On Tuesday 25 April, the FIA officially announced, after the Formula 1 committee meeting, that the sprint format would be adjusted with immediate effect. This new format will now apply to all Sprint races in the 2023 season, including the Sprint taking place in Baku on Saturday, April 29. This is quite a bit of work, and means a big change for the teams. Despite the fact that these are expected changes, the media’s opinions on this were not in the air. The author of this article also has a strong opinion on this and will discuss it on the basis of a number of aspects.
The new sprint format now has its own qualifier, and this qualifier, which is called Sprint Shootout in its official designation and uses SQ1, SQ2 and SQ3 to denote the three sessions, will be held on Saturday, just like the Sprint itself. . This means that ‘normal’ qualifying will still take place on Friday, but will only be valid for the main race on Sunday. The final result of the Sprint is therefore no longer decisive for the starting grid positions of the feature race. Given the confusion about this, especially among viewers, this may be a good development.
Sprint qualifying has also been shortened compared to race qualifying. The latter has three sessions, namely eighteen minutes for Q1, fifteen minutes in Q2 and twelve minutes for the all-deciding Q3. In SQ1, SQ2 and SQ3 this becomes twelve minutes, ten minutes and eight minutes. This means quite a lot, because there isn’t really enough time in SQ2 and SQ3 to do two full cycles with a new set of tires each time. The drivers have an out lap, then often an additional warm-up lap, a fast clocked lap, and a lap in, followed by a tire change in the pit lane, plus some adjustments and fuel additions.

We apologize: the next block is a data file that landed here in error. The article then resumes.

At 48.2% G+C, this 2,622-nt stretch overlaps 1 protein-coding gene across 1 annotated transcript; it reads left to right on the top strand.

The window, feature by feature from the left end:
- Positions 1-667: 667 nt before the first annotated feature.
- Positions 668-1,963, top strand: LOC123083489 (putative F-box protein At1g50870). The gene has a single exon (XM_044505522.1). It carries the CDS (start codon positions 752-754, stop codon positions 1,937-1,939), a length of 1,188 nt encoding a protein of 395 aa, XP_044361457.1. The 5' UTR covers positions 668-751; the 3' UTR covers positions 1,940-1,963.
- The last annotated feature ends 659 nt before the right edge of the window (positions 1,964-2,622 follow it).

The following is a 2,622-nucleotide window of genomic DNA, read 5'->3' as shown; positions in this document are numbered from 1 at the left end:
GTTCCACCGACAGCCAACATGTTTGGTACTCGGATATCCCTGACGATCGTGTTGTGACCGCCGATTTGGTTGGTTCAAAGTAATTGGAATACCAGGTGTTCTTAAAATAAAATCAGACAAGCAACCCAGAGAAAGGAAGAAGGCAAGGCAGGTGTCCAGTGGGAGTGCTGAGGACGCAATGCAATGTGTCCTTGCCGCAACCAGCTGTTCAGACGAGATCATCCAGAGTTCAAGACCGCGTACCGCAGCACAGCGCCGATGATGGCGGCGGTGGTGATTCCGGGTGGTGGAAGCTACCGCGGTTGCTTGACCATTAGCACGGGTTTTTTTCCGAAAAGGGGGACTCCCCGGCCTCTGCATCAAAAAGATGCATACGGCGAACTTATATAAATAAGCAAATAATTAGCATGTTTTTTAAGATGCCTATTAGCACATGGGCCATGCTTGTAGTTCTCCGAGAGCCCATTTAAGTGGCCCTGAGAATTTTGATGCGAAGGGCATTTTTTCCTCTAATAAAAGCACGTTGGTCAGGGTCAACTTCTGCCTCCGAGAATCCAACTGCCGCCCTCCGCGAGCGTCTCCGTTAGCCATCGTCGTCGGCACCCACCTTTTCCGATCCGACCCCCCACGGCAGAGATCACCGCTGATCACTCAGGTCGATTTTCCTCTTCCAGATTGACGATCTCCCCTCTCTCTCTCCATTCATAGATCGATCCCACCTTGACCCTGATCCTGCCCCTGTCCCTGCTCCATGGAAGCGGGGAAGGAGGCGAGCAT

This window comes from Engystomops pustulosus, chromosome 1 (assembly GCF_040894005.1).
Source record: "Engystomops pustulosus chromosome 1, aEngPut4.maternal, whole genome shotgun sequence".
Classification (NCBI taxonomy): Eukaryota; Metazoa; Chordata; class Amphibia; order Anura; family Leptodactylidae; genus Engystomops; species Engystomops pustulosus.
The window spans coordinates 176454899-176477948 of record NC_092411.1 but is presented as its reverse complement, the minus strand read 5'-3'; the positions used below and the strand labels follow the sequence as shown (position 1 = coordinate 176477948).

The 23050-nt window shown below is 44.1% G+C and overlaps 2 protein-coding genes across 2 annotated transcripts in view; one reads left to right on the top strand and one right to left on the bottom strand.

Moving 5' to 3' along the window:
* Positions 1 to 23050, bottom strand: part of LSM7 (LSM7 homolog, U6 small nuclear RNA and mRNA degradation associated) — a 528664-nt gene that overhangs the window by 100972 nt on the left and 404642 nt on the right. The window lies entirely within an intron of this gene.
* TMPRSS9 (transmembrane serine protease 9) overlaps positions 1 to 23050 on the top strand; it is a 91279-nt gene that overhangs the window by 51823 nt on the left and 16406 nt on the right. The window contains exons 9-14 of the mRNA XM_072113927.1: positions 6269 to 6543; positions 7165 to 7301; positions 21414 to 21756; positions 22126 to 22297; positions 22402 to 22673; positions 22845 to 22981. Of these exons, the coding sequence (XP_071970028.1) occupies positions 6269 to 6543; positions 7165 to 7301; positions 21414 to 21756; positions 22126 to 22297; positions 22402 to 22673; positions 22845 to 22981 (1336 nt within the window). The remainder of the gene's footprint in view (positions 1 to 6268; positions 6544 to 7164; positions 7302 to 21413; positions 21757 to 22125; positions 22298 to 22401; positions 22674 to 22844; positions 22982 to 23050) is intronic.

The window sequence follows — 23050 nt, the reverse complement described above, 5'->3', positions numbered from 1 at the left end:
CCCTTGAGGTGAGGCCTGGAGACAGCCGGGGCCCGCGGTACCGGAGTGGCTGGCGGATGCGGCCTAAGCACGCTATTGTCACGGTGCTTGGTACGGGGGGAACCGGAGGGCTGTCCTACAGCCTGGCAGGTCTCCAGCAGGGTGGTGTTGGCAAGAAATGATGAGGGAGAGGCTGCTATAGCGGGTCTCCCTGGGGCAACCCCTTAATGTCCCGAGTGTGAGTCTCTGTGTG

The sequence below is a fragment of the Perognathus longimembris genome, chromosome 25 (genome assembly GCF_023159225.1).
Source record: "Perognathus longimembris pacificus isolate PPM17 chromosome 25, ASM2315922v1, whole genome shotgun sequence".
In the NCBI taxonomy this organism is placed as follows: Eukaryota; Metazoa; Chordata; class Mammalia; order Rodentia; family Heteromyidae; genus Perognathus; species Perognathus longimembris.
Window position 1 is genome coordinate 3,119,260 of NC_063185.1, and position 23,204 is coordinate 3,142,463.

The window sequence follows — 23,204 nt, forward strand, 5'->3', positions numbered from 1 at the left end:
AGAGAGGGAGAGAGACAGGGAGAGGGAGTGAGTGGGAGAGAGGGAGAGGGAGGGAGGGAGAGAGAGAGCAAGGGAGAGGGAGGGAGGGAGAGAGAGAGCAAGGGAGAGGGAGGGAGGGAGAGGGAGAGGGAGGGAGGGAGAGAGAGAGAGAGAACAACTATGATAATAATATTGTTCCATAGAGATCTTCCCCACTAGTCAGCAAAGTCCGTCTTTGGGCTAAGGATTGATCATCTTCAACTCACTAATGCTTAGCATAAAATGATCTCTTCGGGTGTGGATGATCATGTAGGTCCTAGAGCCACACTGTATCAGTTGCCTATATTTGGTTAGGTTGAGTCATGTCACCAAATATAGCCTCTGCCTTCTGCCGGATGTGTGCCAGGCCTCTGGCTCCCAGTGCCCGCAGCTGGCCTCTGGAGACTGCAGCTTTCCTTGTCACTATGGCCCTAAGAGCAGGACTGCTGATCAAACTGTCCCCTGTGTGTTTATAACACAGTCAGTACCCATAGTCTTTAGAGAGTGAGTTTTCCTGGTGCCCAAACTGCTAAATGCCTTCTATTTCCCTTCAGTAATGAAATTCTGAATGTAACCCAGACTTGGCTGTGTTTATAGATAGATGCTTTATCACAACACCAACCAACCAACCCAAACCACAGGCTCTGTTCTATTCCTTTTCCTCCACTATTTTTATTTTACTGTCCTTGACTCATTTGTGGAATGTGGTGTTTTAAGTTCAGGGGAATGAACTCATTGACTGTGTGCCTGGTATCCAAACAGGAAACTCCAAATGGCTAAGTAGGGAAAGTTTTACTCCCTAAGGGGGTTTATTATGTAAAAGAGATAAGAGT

That generally takes more than five minutes per cycle. Even in SQ1 this gets tight. In practice this means either a single lap with a new set of tyres, or if extra fuel has been added for several trips around the circuit, a cool down lap, and possibly another warm up lap mainly to recharge the batteries, followed by another a fast lap. More will not be possible, especially on the longer circuits, of which Baku is one of them. Given the limited number of tire sets from 2022, only twelve per sprint race weekend, of which six soft, four medium and two hard tire sets, there will also be an attack on further possibilities in terms of qualifying, and of course also race and free practice.
Counting back from Sunday, we first see that at least two different types of tires are needed to comply with the tire regulations, so that leaves ten sets. Assuming drivers use medium and hard in the feature race, this means six softs, three mediums and one hard remain. During qualifying for the main race, at least three sets of softs are used under normal conditions, and often as many as four. Under favorable conditions there are three softs, three mediums and one hard left. In the Sprint Shootout, everyone is required to smoke two mediums and one soft set, so the stock has already shrunk to two softs, one medium, and one hard.
The Sprint itself is almost always run on softs, as it is a race of about a hundred kilometers, which is normally run on a single set of the soft compound. This reduces the available stock for free practice to one soft, one medium and one hard. Those are the tires you actually have left to find a good setup of the car for sprint qualifying, sprint race, qualifying and race. Effectively, you can really only try to do that on one set of soft tyres, and hope for the best for the remaining tyres. Finally, the hard tires are generally not really representative of the car’s best performance, and the mediums are not something you want to miss before the main race itself. Or you do, and hope you can make it with that one medium in the main race. You also have to hand in two sets of tires after free practice, so which type do you save for the race? Medium, soft? Or the hard band? Or do you use them all?